Associations between Tribal Status and Contraceptive Use in Rural Maharashtra, India

Battala Madhusudana, Population Council
Anita Raj, University of California, San Diego
Mohan Ghule, National Institute for Research in Reproductive Health (NIRRH) (ICMR)
Saritha Nair, National Institute for Research in Reproductive Health (NIRRH) (ICMR)
Jay Silverman, University of California, San Diego
Anindita Dasgupta, University of California, San Diego
Balaiah Donta, National Institute for Research in Reproductive Health (NIRRH) (ICMR)
Niranjan Saggurti, Population Council

Tribal population in rural India tend to have an increasing trend in fertility rate while India as a whole maintained a steady decline. Though two thirds of women are using modern contraception, majority of them adopting female sterilization and only five percent of women in rural Maharashtra reported to use modern spacing contraception. This study examines associations between tribal status, sociodemographic factors and spacing contraception use (SCU) in rural Maharashtra, India. Cross-sectional analyses were conducted with baseline data from married women (n=867) participating in the CHARM intervention. The adjusted logistic regression model indicated no significant association between tribal and SCU; significant covariates were age, education, parity and desire to become pregnant. Stratified analyses revealed that having more girls was associated with lower likelihood of SCU for tribals (AOR:1.27, 95%CI:0.99,1.65) but not for non-tribals. Findings reinforce growing work indicating son preference is linked with daughter aversion and driving SCU.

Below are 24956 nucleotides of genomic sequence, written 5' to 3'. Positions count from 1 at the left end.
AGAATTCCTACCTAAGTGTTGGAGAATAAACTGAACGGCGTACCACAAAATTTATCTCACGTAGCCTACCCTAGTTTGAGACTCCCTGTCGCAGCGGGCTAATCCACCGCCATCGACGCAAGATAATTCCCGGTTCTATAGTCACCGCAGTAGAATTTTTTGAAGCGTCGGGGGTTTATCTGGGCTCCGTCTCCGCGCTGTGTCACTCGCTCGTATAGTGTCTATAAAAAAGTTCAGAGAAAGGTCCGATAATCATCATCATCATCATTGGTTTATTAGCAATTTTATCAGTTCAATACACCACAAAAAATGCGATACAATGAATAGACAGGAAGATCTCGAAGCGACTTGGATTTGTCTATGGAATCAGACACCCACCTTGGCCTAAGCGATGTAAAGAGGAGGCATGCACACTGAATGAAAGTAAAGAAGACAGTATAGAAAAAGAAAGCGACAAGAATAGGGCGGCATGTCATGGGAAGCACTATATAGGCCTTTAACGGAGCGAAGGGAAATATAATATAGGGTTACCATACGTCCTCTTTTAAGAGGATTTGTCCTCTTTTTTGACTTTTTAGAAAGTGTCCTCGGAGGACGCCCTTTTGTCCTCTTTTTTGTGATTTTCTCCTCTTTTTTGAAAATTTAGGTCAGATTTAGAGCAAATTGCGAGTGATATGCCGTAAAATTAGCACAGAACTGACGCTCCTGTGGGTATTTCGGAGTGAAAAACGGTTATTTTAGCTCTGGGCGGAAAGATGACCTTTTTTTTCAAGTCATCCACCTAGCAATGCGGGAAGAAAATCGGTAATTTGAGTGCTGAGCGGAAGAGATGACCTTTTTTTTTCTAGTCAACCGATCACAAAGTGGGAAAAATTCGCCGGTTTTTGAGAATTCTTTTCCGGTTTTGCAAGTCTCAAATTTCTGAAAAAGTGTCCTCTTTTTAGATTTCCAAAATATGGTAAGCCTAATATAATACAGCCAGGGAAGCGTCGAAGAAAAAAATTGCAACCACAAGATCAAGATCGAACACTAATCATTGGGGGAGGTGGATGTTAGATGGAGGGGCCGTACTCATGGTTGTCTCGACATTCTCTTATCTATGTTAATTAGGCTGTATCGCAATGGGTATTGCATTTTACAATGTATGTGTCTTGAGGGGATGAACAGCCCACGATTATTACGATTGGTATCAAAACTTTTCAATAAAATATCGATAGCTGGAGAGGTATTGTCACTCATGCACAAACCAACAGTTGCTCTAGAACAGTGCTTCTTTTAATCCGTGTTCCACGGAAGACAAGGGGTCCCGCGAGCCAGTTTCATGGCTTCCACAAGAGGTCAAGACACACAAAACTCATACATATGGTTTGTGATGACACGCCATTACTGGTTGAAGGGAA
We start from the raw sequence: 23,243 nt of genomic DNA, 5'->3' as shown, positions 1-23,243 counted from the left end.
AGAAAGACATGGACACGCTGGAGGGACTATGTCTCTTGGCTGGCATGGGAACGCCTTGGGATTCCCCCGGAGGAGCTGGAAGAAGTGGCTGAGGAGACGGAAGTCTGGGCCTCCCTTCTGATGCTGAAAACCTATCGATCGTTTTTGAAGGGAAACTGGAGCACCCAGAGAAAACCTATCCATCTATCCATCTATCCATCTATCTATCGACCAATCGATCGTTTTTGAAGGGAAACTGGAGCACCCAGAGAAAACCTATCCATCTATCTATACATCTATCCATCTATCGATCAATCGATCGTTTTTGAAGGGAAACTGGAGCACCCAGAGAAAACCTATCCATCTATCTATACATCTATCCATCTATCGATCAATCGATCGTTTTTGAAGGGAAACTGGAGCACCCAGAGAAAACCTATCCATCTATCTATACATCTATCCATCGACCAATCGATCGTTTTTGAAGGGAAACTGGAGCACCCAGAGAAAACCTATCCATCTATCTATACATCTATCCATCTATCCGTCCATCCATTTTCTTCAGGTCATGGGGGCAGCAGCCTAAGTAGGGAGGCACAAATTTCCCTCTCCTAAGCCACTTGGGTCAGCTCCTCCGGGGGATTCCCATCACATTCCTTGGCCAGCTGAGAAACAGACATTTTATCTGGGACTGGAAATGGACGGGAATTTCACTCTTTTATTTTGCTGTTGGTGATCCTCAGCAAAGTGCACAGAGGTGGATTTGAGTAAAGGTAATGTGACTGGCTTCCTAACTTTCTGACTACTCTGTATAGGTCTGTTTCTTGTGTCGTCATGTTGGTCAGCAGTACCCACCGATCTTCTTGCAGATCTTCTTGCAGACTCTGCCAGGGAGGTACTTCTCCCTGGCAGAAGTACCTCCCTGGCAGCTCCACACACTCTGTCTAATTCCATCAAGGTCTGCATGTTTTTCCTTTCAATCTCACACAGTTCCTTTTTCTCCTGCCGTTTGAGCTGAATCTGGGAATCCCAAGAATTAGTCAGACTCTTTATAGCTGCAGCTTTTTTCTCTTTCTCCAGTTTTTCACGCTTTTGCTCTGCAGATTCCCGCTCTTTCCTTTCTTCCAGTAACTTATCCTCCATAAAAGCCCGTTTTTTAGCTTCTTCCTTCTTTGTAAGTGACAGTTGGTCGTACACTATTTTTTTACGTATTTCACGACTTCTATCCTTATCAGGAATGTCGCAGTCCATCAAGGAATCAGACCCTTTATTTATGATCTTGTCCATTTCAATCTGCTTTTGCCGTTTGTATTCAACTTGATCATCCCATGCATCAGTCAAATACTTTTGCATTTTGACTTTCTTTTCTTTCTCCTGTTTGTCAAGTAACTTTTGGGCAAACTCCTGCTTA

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 Presented in Session P9. Family Planning, Sexual Behavior, and Reproductive Health